Given finite resources, what is the best way to learn a new language? From personal experiences, it is effective to learn directly from an example. For instance, if you want to understand how a certain verb, like run, is used within a sentence, it is best to learn from a full sentence.

So you’re learning a programming language, and one day you encounter some vocabulary that are new to you. For instance, I learned about rune while learning Go. The word rune appears in the context of encoding.

So, let’s look at the example below.

package main

import "fmt"

func SwapRune(r rune) rune {
    switch {
    case 97 <= r && r <= 122: // case 'a' <= r && r <= 'z':
        return r - 32
    case 65 <= r && r <= 90: // case 'A' <= r && r <= 'Z':
        return r + 32
    default:
        return r
    }
}

func main() {
    var result string
    m := "Christmas"
    for _, c := range m {
      result += string(SwapRune(c))
    }
    fmt.Println(result)
}

In order to comprehend what’s going on here, we first need to understand how character encoding works. In a question format, “how do you map a character “A” into a number that a computer can understand?”

A couple of systems have been invented to solve the problem of representing characters in binary formats and storing a string of Unicode code points in memory. Those systems include ASCII, Unicode, and UTF-8 (UTF: Unicode transformation formats).

A code point is simply a number with meaning imposed by the Unicode standard. It can be stored in many different formats (UCS-2, UTF-8, UTF-7, etc).

For instance, the English letter A would be U+0041, in decimal it would be 65. The lowercase a is 97. In the diagram below, the uppercase and lowercase characters are two rows apart in a 16x16 table. A more complex symbol, like 💚 (GREEN HEART), would be U+1F49A.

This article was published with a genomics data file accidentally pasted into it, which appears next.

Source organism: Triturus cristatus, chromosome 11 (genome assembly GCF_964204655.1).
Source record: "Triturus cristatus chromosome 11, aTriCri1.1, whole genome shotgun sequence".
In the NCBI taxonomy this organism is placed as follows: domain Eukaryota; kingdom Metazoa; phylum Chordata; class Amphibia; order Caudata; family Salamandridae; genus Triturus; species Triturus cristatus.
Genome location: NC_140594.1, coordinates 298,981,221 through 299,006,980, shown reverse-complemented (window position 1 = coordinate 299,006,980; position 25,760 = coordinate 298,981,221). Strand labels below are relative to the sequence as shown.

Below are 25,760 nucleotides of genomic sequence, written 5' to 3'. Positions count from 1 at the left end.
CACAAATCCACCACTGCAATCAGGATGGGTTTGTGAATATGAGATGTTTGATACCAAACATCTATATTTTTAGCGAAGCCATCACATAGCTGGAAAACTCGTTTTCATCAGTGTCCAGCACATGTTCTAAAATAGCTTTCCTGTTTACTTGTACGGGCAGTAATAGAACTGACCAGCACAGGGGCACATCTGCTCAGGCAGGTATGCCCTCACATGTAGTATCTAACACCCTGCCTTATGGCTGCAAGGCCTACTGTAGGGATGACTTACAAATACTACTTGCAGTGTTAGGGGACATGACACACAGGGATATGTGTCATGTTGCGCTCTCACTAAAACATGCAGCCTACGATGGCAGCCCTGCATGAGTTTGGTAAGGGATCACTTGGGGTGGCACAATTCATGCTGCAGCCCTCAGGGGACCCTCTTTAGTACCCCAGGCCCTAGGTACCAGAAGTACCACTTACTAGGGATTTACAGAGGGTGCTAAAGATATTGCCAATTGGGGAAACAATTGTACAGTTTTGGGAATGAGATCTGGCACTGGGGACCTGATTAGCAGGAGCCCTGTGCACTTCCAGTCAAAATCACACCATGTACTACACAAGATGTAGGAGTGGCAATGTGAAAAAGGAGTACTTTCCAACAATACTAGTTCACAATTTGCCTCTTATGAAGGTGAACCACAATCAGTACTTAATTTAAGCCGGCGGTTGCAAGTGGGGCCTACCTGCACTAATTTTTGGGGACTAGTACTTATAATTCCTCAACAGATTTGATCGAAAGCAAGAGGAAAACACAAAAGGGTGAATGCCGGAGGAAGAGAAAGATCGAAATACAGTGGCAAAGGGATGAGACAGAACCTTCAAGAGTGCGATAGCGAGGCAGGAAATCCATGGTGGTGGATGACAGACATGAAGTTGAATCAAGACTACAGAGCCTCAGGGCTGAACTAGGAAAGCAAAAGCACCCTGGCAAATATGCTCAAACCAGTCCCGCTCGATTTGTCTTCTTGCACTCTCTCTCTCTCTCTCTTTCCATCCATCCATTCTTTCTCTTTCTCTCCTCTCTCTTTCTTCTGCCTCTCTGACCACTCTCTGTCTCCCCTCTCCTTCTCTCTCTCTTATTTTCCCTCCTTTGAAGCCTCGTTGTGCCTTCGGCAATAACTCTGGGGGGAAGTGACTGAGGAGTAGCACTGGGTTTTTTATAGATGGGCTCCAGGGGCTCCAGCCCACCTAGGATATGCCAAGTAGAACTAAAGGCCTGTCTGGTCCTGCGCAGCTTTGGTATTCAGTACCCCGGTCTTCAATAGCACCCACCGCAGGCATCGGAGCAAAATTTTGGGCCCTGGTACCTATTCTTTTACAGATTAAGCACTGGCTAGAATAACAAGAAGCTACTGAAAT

ascii table


So, what is rune?

By standard definition, “rune is an alias for int32 value that represents a single Unicode code point.” (from golang doc)

Note the word “single”. If you pass in a string of letters, like SwapRune("Christmas"), a compile error will be thrown.

If we run the script above, we get the following output. Each letter in the string Christmas was passed into the SwapRune function, which emits the opposite case.

➜ go run rune.go
cHRISTMAS

A more compact way to code out the same logic, with the help of the strings package:

package main

import (
	"fmt"
	"strings"
)

func main() {
	rot13 := func(r rune) rune {
		switch {
		case r >= 'a' && r <= 'z':
			return r - 32
		case r >= 'A' && r <= 'Z':
			return r + 32
		}
		return r
	}
	fmt.Println(strings.Map(rot13, "Christmas"))
}


References

  • https://www.joelonsoftware.com/2003/10/08/the-absolute-minimum-every-software-developer-absolutely-positively-must-know-about-unicode-and-character-sets-no-excuses/
  • https://blog.golang.org/strings